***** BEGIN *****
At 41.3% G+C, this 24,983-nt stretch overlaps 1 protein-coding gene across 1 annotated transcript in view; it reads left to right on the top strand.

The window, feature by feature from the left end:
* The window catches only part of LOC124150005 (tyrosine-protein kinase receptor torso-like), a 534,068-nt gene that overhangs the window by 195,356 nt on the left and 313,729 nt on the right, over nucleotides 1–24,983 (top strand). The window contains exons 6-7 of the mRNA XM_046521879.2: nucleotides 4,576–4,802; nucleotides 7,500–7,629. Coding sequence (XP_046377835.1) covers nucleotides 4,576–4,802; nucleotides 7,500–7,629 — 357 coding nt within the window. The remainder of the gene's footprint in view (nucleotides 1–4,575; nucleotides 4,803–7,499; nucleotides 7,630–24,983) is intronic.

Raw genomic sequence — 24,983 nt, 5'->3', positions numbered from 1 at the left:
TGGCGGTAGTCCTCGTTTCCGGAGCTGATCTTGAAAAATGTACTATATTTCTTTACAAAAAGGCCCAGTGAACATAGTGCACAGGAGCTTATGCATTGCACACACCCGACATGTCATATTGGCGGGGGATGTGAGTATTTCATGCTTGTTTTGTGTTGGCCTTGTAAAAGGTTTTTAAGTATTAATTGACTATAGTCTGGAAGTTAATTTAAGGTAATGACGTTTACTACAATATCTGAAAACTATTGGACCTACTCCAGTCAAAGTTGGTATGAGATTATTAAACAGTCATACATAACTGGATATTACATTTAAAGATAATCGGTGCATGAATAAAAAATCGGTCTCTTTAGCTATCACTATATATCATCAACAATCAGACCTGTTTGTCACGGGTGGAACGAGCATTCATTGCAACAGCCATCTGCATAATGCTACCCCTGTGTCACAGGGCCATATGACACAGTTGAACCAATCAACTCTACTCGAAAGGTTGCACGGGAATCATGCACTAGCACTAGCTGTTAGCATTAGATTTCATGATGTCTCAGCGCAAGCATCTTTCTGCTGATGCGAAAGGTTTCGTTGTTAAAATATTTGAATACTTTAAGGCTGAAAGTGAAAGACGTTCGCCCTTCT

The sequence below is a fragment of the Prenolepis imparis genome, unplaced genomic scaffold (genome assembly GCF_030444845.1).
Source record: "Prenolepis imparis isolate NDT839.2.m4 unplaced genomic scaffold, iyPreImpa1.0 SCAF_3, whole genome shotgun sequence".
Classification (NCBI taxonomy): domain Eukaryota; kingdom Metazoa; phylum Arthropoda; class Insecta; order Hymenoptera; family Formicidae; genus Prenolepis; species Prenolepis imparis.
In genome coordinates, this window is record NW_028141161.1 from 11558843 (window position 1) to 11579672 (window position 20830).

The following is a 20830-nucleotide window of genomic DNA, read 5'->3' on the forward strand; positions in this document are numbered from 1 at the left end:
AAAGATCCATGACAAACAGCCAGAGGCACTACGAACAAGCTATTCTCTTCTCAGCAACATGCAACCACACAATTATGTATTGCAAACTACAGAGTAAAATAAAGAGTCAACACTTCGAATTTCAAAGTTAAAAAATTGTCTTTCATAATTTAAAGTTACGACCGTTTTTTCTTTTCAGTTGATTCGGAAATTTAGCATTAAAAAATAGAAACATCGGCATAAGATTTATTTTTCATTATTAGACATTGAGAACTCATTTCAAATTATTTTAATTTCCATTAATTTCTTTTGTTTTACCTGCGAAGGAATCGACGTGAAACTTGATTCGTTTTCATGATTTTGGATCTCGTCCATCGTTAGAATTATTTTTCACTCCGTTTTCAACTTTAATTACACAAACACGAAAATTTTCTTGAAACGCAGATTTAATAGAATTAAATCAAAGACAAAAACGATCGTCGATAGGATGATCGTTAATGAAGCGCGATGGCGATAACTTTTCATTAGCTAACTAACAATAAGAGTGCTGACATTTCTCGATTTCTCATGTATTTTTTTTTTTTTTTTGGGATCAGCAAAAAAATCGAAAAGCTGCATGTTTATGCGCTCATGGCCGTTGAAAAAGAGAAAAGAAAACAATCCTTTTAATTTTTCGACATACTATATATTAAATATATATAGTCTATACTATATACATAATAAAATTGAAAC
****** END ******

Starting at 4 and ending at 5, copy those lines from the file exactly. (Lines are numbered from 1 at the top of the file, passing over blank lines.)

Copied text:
Raw genomic sequence — 24,983 nt, 5'->3', positions numbered from 1 at the left:
TGGCGGTAGTCCTCGTTTCCGGAGCTGATCTTGAAAAATGTACTATATTTCTTTACAAAAAGGCCCAGTGAACATAGTGCACAGGAGCTTATGCATTGCACACACCCGACATGTCATATTGGCGGGGGATGTGAGTATTTCATGCTTGTTTTGTGTTGGCCTTGTAAAAGGTTTTTAAGTATTAATTGACTATAGTCTGGAAGTTAATTTAAGGTAATGACGTTTACTACAATATCTGAAAACTATTGGACCTACTCCAGTCAAAGTTGGTATGAGATTATTAAACAGTCATACATAACTGGATATTACATTTAAAGATAATCGGTGCATGAATAAAAAATCGGTCTCTTTAGCTATCACTATATATCATCAACAATCAGACCTGTTTGTCACGGGTGGAACGAGCATTCATTGCAACAGCCATCTGCATAATGCTACCCCTGTGTCACAGGGCCATATGACACAGTTGAACCAATCAACTCTACTCGAAAGGTTGCACGGGAATCATGCACTAGCACTAGCTGTTAGCATTAGATTTCATGATGTCTCAGCGCAAGCATCTTTCTGCTGATGCGAAAGGTTTCGTTGTTAAAATATTTGAATACTTTAAGGCTGAAAGTGAAAGACGTTCGCCCTTCT